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Wisconsin volleyball: senior Grace Loberg looks to step up into leadership role

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The do-it-all outside hitter hopes to add a bigger killer instinct and take on more of a leadership role.

UW Athletics Communications

After a loss in the Final Four to Texas in April, the seniors on Wisconsin’s volleyball team had choices to make. Do they leave school or take a fifth year and come back for another shot at the title?

The first two to announce their return were setter Sydney Hilley and libero Lauren Barnes. Former Wichita State transfer and defensive specialist Gio Civita also came back. The most anticipated announcement was saved for All-America middle blocker Dana Rettke, who waited a while longer, but officially announced her return for one more year in June.

One name seemingly lost in the shuffle was outside hitter Grace Loberg. The senior from Geneva, Ill. was a critical attacking piece for the Badgers. Even so, we (ok, maybe in this case me. Sorry Grace!) didn’t write an article specifically about her return to the program.

When B5Q doesn’t write a post about you returning to the team.
UW Athletics Communications

Loberg did a bit of everything for UW last season as she played as a true six-rotation player. That means, instead of being subbed out once, she would rotate to positions in the back row, which is often the case for a middle blocker like Rettke, Danielle Hart or Devyn Robinson. She would both help out on defense and play from behind the three-meter line as well as being up at the net.

You could see her value ring true on the stat sheet. Last year, along with averaging 2.75 kills per set, Loberg had 2.13 digs per set as well — fourth best on the team behind Barnes, Hilley and Civita. And the work in the back row didn’t mean her defense up front suffered either, as she had .44 blocks per set, fifth best on the team only behind the middle blockers and Hilley.

The senior also came up huge from the service line, finishing with 16 aces and getting an average of .31 aces per set, only trailing Izzy Ashburn and Civita for the most for UW.

Loberg said she expects she’ll be playing all six rotations and thinks that adding another piece to Wisconsin’s attack in her presence will be big going forward.

2019 NCAA Division I Women’s Volleyball Championship Semifinals Photo by Jamie Schwaberow/NCAA Photos via Getty Images

“Incorporating the back row attack is something our team can really utilize this season just to have four attackers going at the opponent each play,” Loberg said. “That’s something we’ve been working on and I’ve been working on.”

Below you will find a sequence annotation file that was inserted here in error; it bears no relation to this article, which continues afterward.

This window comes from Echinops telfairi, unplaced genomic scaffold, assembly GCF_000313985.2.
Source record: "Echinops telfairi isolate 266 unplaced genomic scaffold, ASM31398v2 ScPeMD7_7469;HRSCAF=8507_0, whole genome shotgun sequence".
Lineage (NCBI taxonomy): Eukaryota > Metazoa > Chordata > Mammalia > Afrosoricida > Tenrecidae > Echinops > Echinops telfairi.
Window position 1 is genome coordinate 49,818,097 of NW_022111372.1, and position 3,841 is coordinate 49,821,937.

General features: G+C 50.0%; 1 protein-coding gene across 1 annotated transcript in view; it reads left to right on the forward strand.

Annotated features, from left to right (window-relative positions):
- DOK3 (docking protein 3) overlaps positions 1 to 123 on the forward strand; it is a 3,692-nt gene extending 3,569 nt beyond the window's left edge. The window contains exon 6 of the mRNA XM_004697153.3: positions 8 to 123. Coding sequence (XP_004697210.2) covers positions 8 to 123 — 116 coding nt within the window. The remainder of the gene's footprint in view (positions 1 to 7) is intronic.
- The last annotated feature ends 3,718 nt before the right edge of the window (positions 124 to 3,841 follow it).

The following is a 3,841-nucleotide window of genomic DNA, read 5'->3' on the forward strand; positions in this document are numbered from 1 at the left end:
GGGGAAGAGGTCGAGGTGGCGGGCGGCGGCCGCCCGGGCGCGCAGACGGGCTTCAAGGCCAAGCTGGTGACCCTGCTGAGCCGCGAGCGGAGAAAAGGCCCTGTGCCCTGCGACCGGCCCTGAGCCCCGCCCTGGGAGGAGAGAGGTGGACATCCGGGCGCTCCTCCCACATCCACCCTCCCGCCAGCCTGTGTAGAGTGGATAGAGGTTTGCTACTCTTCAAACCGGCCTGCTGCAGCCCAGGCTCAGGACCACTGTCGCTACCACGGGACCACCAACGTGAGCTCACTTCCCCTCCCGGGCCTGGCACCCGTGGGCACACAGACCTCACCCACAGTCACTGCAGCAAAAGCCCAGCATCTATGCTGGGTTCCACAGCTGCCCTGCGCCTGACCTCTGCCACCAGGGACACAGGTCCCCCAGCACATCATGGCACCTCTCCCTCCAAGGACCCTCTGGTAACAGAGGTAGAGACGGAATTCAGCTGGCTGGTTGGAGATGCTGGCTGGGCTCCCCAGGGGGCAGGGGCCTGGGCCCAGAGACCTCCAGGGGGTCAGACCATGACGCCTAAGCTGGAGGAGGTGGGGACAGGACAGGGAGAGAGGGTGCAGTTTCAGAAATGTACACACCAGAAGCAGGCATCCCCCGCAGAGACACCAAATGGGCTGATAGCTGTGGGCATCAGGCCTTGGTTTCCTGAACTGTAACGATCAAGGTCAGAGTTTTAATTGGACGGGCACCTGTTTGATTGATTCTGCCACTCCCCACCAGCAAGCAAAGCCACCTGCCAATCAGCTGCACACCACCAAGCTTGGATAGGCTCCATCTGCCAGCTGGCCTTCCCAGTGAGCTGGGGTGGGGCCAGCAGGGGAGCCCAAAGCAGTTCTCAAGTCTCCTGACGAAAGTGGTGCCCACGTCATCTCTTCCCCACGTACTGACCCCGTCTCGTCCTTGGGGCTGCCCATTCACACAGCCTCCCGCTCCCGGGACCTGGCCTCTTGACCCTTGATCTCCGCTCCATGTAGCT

One thing she won’t have to work on is having a relationship with her setter, Sydney Hilley. The pair are both back for their fifth year, and they don’t need to spend time on building their chemistry as setter and attacker, but can work on other things.

“With [our relationship], you don’t need to talk about it because there’s just flow. It’s kind of a dance,” Hilley said. “You know what each other likes, you know what each other needs. It makes it really easy and it makes it really fun to be able to play with my best friends another year.”

Clearly, Loberg filled up the stat sheet, and was named an honorable mention for the All-America team last season, but hasn’t been talked about in the same breath as the other stars on the team.

Maybe some of that goes with her “do-everything role.” Maybe a lot of that has to do with her former fellow outside hitter Molly Haggerty.

Haggerty — who decided to go pro last year and will play in Italy — and Loberg had very similar abilities and occupied similar roles, but Haggerty always seemed to find the right moment to shine. There was a clutch factor for Haggerty that made her the focal point when it came to talking about UW’s outside hitters.

Loberg recognized Haggerty’s killer instinct and said that helped her leave a legacy.

“Molly for sure left her legacy in this gym. [Head coach] Kelly [Sheffield] always talks about when you graduate, you want your presence to still be felt. And that’s definitely Molly,” Loberg said. “She definitely exuded confidence in everything she did, and had the mindset of ‘get on my back, I’m going to take you guys to a win.’”

Wisconsin brings back so much firepower and depth in the team that it can be hard to forget how big a part of the team Haggerty was. During last weekend’s Red and White scrimmage, it was clear when she was honored just how big her role was and what she meant to the program.

“She brought so much power and confidence to our team,” Hilley said.

Like Loberg, Hilley recognized Haggerty’s leadership. And now Loberg will be hoping to step out of that shadow and fill those leadership shoes. Loberg always has had the talent and ability. She thinks now with Haggerty gone, she can fill that role and carry that same confidence to be a go-to for Wisconsin when the chips are down.

“Now that she’s not here, I’m trying to step up and embody the personality she had,” Loberg said.